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Would You Pay Extra To Live On A Cul De Sac In Castro Valley?

The dead-end streets are popular in the suburbs. Here's a home on a cul de sac that's for sale in Castro Valley.

They've apparently been around for more than 3,000 years, but what are now known as cul de sacs continue to be popular places to live.

At least one historical account says evidence of these dead-end streets have been unearthed from Egyptian ruins circa 1885 B.C.

They also are believed to have been used in ancient Athens and Rome, probably more for defensive purposes or to accomodate walls built around communities.

The word cul de sac came to use in Europe about 200 years ago. In French, it can be politely translated as "bottom of the bag." That somehow refers to the look of such residential roads.

These type of streets were first used in the United States in a New Jersey subdivision in 1924.

In 1936, the Federal Housing Administration began encouraging their development as a way to reduce traffic and increase pedestrian safety in housing subdivisions.

In the 1950s, developers began to abandon the "grid pattern" for neighborhoods and cul de sacs have been with us ever since.

Some analysts say home buyers are willing to pay up to 20 percent more for a home on a cul de sac. Are you?

One example of a Castro Valley home for sale on a cul de sac is this four-bedroom, three-bathroom house at 3587 Clifford Court that's listed at $569,000.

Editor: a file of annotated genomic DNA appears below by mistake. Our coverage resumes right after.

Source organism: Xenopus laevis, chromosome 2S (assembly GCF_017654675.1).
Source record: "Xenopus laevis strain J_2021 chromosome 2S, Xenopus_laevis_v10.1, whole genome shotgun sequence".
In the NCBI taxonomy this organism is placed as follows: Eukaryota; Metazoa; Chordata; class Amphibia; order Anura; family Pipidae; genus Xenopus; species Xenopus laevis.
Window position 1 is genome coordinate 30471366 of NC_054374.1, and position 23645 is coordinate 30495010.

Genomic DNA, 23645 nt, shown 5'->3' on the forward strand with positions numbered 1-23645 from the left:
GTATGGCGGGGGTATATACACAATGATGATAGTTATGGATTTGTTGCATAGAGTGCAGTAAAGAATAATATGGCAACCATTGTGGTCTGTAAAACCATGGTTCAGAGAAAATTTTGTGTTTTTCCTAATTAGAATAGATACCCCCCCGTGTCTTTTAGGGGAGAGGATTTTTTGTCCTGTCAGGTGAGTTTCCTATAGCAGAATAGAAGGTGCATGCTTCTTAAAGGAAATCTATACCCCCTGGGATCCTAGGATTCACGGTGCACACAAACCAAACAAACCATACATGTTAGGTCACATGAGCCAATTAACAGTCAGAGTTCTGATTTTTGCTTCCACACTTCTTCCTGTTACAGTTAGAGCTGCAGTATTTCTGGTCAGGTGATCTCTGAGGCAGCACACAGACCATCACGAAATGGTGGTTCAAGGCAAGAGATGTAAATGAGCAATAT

The house, built in 1954, is 2,236 square feet. It sits on an eighth of an acre.

You can read about more cul-de-sac homes in nearby communities on San Leandro Patch and Dublin Patch.

This information was provided by Rachael Hand, Broker Associate, Coldwell Banker and director for the Contra Costa Board of Realtors (DRE 01450616), 925-372-8080 or rachael.hand@cbnorcal.com. Properties featured in this article may be offered by a variety of local real estate firms.


Leah Hall April 12, 2013 at 09:26 PM
Cul de Sac land patterns cost more for everyone, not merely the individual purchasing the home. (From "The Sprawl Repair Manual" by Galina Tachieva) "Sprawl is a pattern of growth characterized by an abundance of congested highways, strip shopping centers, big boxes, office parks, and gated cul-de-sac subdivisions—all separated from each other in isolated, single-use pods. This land-use pattern is typically found in suburban areas, but also affects our cities, and is central to our wasteful use of water, energy, land, and time spent in traffic. Sprawl has been linked to increased air and water pollution, greenhouse gas emissions, loss of open space and natural habitat, and the exponential increase in new infrastructure costs. Social problems related to the lack of diversity have been attributed to sprawl, and health problems such as obesity to its auto-dependence." http://www.terrain.org/articles/28/tachieva.htm

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